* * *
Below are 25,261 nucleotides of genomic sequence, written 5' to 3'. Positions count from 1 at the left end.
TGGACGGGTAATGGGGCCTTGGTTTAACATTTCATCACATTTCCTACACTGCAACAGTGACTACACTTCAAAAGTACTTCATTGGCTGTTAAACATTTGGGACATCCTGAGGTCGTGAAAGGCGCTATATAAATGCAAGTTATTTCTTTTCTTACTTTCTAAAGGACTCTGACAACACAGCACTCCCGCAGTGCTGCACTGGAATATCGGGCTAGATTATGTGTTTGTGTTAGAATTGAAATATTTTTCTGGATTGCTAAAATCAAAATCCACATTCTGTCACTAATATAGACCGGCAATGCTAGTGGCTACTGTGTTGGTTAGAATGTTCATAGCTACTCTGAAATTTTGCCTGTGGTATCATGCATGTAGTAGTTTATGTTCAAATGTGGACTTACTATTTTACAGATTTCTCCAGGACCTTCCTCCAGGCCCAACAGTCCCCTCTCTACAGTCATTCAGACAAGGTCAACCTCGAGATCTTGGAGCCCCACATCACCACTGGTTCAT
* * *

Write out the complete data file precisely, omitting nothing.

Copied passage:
Below are 25,261 nucleotides of genomic sequence, written 5' to 3'. Positions count from 1 at the left end.
TGGACGGGTAATGGGGCCTTGGTTTAACATTTCATCACATTTCCTACACTGCAACAGTGACTACACTTCAAAAGTACTTCATTGGCTGTTAAACATTTGGGACATCCTGAGGTCGTGAAAGGCGCTATATAAATGCAAGTTATTTCTTTTCTTACTTTCTAAAGGACTCTGACAACACAGCACTCCCGCAGTGCTGCACTGGAATATCGGGCTAGATTATGTGTTTGTGTTAGAATTGAAATATTTTTCTGGATTGCTAAAATCAAAATCCACATTCTGTCACTAATATAGACCGGCAATGCTAGTGGCTACTGTGTTGGTTAGAATGTTCATAGCTACTCTGAAATTTTGCCTGTGGTATCATGCATGTAGTAGTTTATGTTCAAATGTGGACTTACTATTTTACAGATTTCTCCAGGACCTTCCTCCAGGCCCAACAGTCCCCTCTCTACAGTCATTCAGACAAGGTCAACCTCGAGATCTTGGAGCCCCACATCACCACTGGTTCAT